Institut Catholique de Paris

The Institut Catholique de Paris (ICP), known in English as the Catholic University of Paris (and in Latin as Universitas catholica Parisiensis), is a private university located in Paris, France.

Institut Catholique de Paris
Institut Catholique de Paris logo.png
Latin: Universitas Catholica Parisiensis
Establishedc. 1875
FounderMaurice d'Hulst
Religious affiliation
Catholic Church
Academic affiliations
Catholic University
ChancellorAndré Vingt-Trois
Academic staff
750 (university only)[1]

48°50′53″N 2°19′47″E / 48.84806°N 2.32972°E / 48.84806; 2.32972Coordinates: 48°50′53″N 2°19′47″E / 48.84806°N 2.32972°E / 48.84806; 2.32972

History: 1875–presentEdit

The Institut Catholique de Paris was founded in 1875, under the name of the Université Catholique de Paris by Maurice Le Sage d'Hauteroche d'Hulst.

The school settled on the site of the former convent of the Carmelites, however the premises were not well adapted. Gabriel Ruprich-Robert developed a new project for the site; however, due to a lack of sufficient funds, he decided to renovate some of the old buildings instead of destroying them. The first phase of the renovation took place between 1894 and 1897. Following the French law establishing the separation of the church and state, ownership of the premises was given to the state. In 1927, the premises were repurchased by the institute, allowing the second phase of the renovation to take place between 1929 and 1930, followed by a third phase between 1932 and 1933.[2]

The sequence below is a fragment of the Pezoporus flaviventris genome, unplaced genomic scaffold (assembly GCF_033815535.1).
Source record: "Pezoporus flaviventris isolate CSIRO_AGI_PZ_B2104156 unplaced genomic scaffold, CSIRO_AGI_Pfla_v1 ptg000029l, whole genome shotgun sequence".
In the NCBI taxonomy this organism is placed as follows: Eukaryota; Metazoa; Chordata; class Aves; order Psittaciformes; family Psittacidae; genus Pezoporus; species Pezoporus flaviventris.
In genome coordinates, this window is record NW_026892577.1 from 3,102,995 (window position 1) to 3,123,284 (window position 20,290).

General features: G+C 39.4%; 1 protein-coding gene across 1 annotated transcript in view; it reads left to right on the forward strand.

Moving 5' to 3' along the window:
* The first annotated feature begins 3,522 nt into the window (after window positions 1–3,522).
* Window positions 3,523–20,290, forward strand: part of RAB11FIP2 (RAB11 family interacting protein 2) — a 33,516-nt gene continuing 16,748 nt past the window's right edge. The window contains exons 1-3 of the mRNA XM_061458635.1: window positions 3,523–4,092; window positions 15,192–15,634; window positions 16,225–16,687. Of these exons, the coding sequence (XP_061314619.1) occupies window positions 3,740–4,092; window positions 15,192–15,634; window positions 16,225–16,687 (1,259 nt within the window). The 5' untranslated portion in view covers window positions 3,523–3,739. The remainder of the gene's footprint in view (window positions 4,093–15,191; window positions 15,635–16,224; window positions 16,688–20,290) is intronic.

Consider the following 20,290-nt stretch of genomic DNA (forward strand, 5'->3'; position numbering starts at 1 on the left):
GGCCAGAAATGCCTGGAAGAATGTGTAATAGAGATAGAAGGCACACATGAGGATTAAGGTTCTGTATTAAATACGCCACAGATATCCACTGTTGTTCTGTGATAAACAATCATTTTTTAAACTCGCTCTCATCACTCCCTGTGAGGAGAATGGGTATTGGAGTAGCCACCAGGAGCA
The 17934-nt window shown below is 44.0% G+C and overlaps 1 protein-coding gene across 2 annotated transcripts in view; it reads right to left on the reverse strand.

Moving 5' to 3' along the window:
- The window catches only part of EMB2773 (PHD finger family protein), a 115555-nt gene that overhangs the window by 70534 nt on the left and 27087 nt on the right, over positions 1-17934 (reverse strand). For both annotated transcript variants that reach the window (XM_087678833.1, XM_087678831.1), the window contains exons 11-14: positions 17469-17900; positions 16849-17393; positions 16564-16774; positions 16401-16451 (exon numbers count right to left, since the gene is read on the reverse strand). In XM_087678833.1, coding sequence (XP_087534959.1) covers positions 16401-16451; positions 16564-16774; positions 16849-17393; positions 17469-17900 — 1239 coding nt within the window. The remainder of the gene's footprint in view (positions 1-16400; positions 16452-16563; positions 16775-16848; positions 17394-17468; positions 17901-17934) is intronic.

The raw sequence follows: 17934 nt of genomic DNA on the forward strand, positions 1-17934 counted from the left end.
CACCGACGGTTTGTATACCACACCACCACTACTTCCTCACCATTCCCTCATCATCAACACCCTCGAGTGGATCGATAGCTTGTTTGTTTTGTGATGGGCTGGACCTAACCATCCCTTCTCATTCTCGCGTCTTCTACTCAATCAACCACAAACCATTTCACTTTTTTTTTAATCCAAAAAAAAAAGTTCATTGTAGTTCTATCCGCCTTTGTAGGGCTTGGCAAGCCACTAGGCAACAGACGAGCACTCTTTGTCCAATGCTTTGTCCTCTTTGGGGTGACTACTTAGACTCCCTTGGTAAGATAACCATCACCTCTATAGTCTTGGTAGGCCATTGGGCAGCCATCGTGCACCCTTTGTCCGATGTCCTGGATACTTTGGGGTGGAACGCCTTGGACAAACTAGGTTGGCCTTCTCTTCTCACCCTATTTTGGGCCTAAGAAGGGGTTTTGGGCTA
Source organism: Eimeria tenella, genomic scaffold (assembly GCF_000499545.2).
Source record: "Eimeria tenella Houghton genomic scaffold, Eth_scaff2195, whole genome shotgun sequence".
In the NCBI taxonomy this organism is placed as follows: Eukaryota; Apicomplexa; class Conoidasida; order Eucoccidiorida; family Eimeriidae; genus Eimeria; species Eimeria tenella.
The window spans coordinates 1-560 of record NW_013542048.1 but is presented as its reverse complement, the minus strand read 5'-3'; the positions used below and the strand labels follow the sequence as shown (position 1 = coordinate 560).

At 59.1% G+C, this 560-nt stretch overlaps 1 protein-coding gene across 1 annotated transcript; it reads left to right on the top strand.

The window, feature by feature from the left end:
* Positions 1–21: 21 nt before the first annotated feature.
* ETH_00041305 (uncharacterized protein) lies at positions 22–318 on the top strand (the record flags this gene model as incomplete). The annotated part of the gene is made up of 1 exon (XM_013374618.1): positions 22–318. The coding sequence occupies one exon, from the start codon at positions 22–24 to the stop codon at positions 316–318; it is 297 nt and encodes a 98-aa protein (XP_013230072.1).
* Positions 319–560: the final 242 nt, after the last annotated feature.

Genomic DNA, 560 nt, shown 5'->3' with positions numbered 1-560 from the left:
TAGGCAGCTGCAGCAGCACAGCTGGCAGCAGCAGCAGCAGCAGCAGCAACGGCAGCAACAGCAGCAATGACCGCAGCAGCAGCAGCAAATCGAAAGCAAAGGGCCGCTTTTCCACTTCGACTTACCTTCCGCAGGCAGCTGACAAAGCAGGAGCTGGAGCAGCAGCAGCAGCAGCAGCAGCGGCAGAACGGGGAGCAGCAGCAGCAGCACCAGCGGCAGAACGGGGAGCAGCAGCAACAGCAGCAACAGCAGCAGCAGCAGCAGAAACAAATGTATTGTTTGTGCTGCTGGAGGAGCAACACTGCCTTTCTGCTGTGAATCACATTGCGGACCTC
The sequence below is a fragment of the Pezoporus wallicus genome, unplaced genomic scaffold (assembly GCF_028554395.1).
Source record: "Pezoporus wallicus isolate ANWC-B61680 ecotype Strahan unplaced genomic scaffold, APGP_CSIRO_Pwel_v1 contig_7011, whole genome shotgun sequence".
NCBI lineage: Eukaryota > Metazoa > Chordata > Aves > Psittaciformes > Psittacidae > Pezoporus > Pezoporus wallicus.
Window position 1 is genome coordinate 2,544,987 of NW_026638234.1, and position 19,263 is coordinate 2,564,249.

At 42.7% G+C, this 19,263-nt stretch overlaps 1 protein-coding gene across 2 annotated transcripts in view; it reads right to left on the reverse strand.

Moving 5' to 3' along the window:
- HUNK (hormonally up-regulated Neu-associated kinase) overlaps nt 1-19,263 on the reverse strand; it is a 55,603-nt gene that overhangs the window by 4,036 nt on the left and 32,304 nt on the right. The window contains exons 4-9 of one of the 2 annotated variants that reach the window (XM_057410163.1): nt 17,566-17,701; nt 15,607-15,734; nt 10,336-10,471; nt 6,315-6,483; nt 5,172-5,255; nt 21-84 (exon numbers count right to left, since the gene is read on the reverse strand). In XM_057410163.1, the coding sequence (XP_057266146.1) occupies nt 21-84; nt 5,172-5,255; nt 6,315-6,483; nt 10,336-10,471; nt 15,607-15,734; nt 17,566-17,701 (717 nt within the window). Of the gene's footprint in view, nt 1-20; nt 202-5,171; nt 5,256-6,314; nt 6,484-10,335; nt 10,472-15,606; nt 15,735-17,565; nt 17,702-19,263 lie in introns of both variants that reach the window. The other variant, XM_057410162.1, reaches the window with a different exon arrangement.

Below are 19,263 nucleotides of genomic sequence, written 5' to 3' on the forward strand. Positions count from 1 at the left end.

The Neogothlic architectural style is prevalent on the campus.

ICP is a non-for-profit association pursuant to the French Law of 1901, recognized as promoting public interest, in 1941.[3]

The current rector is Bishop Philippe Bordeyne, who has been the rector of ICP since 2011.[4]

In 2017, there were 10,000 students attending ICP. This was also the year that ICP inaugurated its renovated campus.[5][6]


The university is known for its liberal theology and offers bachelor, master and doctoral degrees in various faculties. The Faculté de Théologie is a pontifical institution with the canonical authorization to educate men for the Catholic priesthood. The Faculté de Lettres is a school of the humanities with no explicit religious orientation. During the summer, the institute opens the Faculté de Lettres to international students for month-long terms.

Professors at the university are recruited from sacred (i.e., theology, canon law, etc.) and secular disciplines (e.g., literature, philosophy, education, social sciences, economics).